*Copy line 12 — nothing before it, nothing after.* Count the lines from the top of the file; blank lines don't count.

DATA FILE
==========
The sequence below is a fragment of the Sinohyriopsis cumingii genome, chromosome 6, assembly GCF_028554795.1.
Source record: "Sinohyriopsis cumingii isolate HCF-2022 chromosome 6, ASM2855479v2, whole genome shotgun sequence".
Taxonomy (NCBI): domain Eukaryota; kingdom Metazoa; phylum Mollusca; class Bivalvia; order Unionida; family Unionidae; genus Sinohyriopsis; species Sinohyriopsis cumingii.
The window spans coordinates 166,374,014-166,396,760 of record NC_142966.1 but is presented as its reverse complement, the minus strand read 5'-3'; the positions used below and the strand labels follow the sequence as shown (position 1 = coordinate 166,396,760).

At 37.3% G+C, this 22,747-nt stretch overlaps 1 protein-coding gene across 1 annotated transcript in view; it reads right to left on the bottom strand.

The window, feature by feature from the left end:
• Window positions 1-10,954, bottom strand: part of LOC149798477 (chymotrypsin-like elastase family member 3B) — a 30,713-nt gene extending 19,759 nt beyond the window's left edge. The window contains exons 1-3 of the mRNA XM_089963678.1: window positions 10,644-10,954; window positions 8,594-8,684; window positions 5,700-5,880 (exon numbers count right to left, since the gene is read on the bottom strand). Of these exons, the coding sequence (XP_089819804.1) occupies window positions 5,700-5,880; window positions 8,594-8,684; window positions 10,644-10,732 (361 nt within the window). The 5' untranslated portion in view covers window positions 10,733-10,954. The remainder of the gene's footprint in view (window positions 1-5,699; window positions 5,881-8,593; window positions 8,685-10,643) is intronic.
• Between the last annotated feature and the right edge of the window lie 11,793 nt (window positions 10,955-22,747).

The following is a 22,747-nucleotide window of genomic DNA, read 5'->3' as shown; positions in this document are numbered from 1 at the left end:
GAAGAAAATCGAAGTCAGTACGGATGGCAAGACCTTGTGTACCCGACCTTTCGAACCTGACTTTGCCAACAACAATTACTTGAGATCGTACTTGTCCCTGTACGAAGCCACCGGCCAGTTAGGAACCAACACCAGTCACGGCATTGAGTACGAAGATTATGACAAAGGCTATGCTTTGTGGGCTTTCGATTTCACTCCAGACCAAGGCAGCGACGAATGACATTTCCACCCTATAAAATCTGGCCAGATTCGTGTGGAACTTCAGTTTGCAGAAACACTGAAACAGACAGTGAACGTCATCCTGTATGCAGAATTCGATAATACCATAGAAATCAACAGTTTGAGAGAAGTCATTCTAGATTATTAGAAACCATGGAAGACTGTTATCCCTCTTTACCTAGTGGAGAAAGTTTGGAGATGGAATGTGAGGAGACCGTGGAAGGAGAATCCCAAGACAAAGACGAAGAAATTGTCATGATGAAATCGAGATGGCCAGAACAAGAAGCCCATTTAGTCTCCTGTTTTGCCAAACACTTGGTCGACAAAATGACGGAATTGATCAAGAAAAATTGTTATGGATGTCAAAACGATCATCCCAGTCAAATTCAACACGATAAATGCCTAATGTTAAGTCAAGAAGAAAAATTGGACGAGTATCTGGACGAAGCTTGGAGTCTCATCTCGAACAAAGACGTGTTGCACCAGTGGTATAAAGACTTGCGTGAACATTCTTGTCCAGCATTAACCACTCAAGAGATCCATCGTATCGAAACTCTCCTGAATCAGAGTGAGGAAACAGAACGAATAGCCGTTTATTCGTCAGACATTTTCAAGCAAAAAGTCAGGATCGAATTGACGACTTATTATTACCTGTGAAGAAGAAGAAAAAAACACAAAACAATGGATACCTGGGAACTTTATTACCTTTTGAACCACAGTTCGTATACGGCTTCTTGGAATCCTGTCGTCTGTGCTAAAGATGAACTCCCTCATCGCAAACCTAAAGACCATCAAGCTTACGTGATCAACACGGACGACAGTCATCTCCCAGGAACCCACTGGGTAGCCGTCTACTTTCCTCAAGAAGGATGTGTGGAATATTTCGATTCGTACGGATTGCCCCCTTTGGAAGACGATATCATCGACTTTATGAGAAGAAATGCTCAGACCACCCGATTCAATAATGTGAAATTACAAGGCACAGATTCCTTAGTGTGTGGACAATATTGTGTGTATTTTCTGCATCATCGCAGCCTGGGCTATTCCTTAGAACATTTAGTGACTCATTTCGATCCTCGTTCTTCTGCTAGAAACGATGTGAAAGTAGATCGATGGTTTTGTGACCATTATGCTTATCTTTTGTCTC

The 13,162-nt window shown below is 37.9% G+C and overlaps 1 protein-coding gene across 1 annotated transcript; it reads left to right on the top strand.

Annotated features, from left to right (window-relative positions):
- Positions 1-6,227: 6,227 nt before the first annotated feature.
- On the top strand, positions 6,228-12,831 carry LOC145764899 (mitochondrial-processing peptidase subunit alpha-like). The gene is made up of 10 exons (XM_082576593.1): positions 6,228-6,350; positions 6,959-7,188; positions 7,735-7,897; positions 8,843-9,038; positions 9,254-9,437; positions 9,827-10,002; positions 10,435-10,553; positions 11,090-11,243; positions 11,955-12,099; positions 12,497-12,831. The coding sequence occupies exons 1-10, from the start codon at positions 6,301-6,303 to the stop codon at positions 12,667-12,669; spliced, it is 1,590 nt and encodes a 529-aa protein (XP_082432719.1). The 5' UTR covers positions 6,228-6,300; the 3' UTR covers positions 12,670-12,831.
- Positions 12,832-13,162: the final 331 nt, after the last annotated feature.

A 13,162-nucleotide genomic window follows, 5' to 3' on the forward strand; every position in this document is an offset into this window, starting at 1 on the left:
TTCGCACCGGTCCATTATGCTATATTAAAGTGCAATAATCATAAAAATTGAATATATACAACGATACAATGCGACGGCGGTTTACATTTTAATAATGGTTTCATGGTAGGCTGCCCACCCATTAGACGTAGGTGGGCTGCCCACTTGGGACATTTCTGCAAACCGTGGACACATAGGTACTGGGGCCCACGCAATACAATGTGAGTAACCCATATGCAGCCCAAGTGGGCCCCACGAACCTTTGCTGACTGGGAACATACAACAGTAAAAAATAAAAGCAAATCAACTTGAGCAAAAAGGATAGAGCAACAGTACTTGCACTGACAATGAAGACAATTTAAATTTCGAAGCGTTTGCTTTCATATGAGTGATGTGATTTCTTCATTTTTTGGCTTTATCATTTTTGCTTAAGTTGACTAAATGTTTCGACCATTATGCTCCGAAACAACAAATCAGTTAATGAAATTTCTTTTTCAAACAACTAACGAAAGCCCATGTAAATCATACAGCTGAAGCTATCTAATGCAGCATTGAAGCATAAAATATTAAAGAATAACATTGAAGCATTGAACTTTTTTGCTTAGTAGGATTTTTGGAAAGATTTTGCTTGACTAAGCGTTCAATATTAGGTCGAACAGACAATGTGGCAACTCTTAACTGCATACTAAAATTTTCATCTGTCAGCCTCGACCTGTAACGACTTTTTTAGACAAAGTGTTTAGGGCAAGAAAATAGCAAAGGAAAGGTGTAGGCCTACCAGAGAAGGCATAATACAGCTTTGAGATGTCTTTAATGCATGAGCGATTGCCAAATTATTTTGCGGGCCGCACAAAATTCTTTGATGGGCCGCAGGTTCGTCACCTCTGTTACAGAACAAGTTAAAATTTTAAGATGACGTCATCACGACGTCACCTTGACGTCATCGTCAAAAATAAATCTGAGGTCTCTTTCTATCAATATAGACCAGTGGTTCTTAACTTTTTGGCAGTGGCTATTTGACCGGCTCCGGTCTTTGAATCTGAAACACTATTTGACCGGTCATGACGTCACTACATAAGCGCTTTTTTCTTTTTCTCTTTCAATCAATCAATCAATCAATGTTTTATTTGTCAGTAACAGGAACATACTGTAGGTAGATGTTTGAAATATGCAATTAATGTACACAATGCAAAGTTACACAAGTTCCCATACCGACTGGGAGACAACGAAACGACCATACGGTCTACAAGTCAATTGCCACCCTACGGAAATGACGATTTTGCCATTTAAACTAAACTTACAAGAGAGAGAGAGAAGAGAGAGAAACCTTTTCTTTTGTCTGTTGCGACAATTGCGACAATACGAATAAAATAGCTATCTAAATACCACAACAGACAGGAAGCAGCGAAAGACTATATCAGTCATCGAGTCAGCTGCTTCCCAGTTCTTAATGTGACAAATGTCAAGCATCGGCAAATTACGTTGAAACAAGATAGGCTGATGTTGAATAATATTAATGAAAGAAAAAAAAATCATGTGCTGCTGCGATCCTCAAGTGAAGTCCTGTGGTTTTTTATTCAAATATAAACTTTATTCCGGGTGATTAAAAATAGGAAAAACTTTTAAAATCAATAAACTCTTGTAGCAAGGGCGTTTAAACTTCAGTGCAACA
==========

Annotated features, from left to right (window-relative positions):